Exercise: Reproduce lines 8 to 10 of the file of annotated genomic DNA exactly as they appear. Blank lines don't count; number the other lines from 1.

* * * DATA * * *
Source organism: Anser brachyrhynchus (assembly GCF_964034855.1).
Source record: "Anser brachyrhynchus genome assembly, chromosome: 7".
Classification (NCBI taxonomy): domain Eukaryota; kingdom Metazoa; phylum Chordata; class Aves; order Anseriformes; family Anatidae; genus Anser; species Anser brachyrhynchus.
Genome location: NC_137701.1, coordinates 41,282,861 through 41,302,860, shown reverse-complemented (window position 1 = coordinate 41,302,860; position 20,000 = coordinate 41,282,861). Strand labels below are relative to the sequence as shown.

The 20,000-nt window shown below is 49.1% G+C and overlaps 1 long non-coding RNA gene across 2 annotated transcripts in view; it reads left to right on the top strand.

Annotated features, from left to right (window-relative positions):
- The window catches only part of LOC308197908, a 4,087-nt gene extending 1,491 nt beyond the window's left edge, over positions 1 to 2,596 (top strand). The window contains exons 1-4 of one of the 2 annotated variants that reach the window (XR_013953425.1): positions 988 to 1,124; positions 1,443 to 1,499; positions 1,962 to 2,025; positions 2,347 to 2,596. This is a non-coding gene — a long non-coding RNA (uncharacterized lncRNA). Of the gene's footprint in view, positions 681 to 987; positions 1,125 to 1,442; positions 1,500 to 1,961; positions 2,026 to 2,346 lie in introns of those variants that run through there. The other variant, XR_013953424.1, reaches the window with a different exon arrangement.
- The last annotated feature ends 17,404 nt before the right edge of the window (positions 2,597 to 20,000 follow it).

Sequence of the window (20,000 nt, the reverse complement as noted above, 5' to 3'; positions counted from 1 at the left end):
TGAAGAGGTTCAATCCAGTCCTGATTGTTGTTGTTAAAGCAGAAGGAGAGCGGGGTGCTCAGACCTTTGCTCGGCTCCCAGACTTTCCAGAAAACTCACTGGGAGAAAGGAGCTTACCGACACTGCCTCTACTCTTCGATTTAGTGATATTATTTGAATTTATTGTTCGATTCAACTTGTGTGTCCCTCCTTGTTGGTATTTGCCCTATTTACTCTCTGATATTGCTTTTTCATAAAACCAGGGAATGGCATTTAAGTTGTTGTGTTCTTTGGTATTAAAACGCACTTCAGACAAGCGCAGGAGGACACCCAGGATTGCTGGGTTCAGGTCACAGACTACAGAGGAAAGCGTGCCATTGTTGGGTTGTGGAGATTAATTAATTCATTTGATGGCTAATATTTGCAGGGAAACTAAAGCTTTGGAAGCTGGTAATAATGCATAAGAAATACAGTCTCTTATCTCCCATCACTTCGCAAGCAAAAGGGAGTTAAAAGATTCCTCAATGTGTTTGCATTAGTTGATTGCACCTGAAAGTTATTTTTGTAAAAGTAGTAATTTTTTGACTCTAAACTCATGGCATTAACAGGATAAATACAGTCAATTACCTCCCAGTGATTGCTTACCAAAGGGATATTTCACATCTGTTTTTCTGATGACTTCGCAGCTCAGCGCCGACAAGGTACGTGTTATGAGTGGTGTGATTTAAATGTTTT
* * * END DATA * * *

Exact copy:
- The last annotated feature ends 17,404 nt before the right edge of the window (positions 2,597 to 20,000 follow it).

Sequence of the window (20,000 nt, the reverse complement as noted above, 5' to 3'; positions counted from 1 at the left end):
TGAAGAGGTTCAATCCAGTCCTGATTGTTGTTGTTAAAGCAGAAGGAGAGCGGGGTGCTCAGACCTTTGCTCGGCTCCCAGACTTTCCAGAAAACTCACTGGGAGAAAGGAGCTTACCGACACTGCCTCTACTCTTCGATTTAGTGATATTATTTGAATTTATTGTTCGATTCAACTTGTGTGTCCCTCCTTGTTGGTATTTGCCCTATTTACTCTCTGATATTGCTTTTTCATAAAACCAGGGAATGGCATTTAAGTTGTTGTGTTCTTTGGTATTAAAACGCACTTCAGACAAGCGCAGGAGGACACCCAGGATTGCTGGGTTCAGGTCACAGACTACAGAGGAAAGCGTGCCATTGTTGGGTTGTGGAGATTAATTAATTCATTTGATGGCTAATATTTGCAGGGAAACTAAAGCTTTGGAAGCTGGTAATAATGCATAAGAAATACAGTCTCTTATCTCCCATCACTTCGCAAGCAAAAGGGAGTTAAAAGATTCCTCAATGTGTTTGCATTAGTTGATTGCACCTGAAAGTTATTTTTGTAAAAGTAGTAATTTTTTGACTCTAAACTCATGGCATTAACAGGATAAATACAGTCAATTACCTCCCAGTGATTGCTTACCAAAGGGATATTTCACATCTGTTTTTCTGATGACTTCGCAGCTCAGCGCCGACAAGGTACGTGTTATGAGTGGTGTGATTTAAATGTTTT